NGC 6992 – Veil Nebula

NGC6992_Ha

Pictures taken on Thursday 04th August 2016 from Grassobbio (BG)

The Veil Nebula is a cloud of heated and ionized gas and dust in the constellation Cygnus. It constitutes the visible portions of the Cygnus Loop (radio source W78, or Sharpless 103), a large but relatively faint supernova remnant. The source supernova exploded circa 3,000 BC to 6,000 BC, and the remnants have since expanded to cover an area roughly 3 degrees in diameter (about 6 times the diameter, or 36 times the area, of the full moon). The distance to the nebula is not precisely known, but Far Ultraviolet Spectroscopic Explorer (FUSE) data supports a distance of about 1,470 light-years.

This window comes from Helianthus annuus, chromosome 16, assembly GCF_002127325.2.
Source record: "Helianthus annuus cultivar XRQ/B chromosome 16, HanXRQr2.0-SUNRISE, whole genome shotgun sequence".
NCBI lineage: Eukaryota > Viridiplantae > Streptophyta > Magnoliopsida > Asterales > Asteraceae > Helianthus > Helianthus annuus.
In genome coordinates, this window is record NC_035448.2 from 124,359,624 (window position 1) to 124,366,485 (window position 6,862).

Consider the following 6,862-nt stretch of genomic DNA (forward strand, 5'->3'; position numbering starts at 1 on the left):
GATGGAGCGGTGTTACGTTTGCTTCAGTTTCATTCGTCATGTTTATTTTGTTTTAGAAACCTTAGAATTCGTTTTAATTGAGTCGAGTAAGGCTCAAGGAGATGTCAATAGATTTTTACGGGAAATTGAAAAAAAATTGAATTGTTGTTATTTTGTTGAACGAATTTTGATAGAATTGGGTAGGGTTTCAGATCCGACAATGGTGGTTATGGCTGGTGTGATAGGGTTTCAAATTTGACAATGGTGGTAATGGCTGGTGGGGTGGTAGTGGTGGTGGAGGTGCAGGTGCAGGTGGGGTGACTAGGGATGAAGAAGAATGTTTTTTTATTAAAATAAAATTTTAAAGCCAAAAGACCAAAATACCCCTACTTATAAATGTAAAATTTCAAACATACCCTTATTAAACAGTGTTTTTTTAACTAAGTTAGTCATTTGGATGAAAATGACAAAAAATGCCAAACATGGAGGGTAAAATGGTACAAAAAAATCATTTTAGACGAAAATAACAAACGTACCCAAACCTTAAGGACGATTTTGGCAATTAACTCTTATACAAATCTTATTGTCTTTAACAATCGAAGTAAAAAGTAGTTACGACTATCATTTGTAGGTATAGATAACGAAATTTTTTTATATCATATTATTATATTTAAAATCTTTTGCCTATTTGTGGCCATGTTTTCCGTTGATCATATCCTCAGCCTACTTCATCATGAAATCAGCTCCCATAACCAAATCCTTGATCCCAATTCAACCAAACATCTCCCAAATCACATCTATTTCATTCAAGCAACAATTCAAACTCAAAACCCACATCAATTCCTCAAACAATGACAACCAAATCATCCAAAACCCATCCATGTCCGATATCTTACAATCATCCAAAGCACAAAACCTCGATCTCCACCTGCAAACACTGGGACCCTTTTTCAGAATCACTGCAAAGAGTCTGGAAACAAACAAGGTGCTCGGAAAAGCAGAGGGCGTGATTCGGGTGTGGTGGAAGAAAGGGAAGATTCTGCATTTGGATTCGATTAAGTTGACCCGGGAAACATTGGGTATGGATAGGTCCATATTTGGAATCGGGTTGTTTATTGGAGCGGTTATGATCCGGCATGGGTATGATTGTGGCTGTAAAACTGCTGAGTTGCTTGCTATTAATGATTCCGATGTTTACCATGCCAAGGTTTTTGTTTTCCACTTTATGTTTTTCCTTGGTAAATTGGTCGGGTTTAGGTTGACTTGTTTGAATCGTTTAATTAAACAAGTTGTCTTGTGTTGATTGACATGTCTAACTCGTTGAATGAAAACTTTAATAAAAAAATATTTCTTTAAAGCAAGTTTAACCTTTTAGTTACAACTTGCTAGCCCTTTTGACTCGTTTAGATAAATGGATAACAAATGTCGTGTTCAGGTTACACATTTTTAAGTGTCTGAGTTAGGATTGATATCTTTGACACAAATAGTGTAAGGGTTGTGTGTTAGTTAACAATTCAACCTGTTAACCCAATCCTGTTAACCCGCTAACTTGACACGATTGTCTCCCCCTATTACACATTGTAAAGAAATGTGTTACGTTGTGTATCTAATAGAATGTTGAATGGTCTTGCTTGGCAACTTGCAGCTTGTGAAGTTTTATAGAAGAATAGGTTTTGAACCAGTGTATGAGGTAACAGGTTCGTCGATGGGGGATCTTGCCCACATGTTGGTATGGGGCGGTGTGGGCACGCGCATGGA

The Hubble Space Telescope captured several images of the nebula. The analysis of the emissions from the nebula indicate the presence of oxygen, sulfur, and hydrogen. This is also one of the largest, brightest features in the x-ray sky.

The picture shows the brightest part of the nebula (east side), known as NGC 6992.

Source: Wikipedia

 

Equipment:
Takahashi FSQ 106 EDXIII F/5
CCD Moravian G2 8300
H-Alpha 7Nm Filter
Guide scope Tecnosky 60/228mm
Guide camera Starlight Xpress Lodestar X2
Mount Sky-Watcher AZ-EQ6

Shots:
H-Alpha 5 x 1200s

Equipment:
Pixinsight 1.8, Photoshop CC (2015)


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